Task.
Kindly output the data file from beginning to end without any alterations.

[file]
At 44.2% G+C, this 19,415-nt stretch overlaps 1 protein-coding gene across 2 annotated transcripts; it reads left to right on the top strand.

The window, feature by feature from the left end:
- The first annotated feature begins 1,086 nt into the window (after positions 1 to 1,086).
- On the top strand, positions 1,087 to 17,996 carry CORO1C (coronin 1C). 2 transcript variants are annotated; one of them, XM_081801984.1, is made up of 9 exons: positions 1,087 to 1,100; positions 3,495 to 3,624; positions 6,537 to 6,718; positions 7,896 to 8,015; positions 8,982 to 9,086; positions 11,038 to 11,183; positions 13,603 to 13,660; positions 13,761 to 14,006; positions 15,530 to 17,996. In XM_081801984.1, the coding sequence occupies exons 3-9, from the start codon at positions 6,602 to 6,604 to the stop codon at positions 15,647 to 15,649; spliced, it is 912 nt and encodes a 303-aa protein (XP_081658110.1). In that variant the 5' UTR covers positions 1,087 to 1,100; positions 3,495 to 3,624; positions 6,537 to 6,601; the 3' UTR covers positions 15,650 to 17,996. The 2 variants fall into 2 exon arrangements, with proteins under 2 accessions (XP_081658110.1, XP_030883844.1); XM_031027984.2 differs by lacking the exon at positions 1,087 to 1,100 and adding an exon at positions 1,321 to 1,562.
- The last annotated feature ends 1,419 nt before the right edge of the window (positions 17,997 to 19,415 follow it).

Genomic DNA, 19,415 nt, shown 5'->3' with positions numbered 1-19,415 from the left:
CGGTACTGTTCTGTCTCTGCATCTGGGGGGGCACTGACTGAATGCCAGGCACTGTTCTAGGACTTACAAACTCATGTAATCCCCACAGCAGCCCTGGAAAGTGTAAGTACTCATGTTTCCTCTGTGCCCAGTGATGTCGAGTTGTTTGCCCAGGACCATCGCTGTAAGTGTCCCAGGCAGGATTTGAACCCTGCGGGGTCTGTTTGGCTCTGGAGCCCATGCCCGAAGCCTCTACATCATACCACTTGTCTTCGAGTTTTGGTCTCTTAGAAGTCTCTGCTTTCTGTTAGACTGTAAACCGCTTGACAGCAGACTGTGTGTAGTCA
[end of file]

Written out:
At 44.2% G+C, this 19,415-nt stretch overlaps 1 protein-coding gene across 2 annotated transcripts; it reads left to right on the top strand.

The window, feature by feature from the left end:
- The first annotated feature begins 1,086 nt into the window (after positions 1 to 1,086).
- On the top strand, positions 1,087 to 17,996 carry CORO1C (coronin 1C). 2 transcript variants are annotated; one of them, XM_081801984.1, is made up of 9 exons: positions 1,087 to 1,100; positions 3,495 to 3,624; positions 6,537 to 6,718; positions 7,896 to 8,015; positions 8,982 to 9,086; positions 11,038 to 11,183; positions 13,603 to 13,660; positions 13,761 to 14,006; positions 15,530 to 17,996. In XM_081801984.1, the coding sequence occupies exons 3-9, from the start codon at positions 6,602 to 6,604 to the stop codon at positions 15,647 to 15,649; spliced, it is 912 nt and encodes a 303-aa protein (XP_081658110.1). In that variant the 5' UTR covers positions 1,087 to 1,100; positions 3,495 to 3,624; positions 6,537 to 6,601; the 3' UTR covers positions 15,650 to 17,996. The 2 variants fall into 2 exon arrangements, with proteins under 2 accessions (XP_081658110.1, XP_030883844.1); XM_031027984.2 differs by lacking the exon at positions 1,087 to 1,100 and adding an exon at positions 1,321 to 1,562.
- The last annotated feature ends 1,419 nt before the right edge of the window (positions 17,997 to 19,415 follow it).

Genomic DNA, 19,415 nt, shown 5'->3' with positions numbered 1-19,415 from the left:
CGGTACTGTTCTGTCTCTGCATCTGGGGGGGCACTGACTGAATGCCAGGCACTGTTCTAGGACTTACAAACTCATGTAATCCCCACAGCAGCCCTGGAAAGTGTAAGTACTCATGTTTCCTCTGTGCCCAGTGATGTCGAGTTGTTTGCCCAGGACCATCGCTGTAAGTGTCCCAGGCAGGATTTGAACCCTGCGGGGTCTGTTTGGCTCTGGAGCCCATGCCCGAAGCCTCTACATCATACCACTTGTCTTCGAGTTTTGGTCTCTTAGAAGTCTCTGCTTTCTGTTAGACTGTAAACCGCTTGACAGCAGACTGTGTGTAGTCA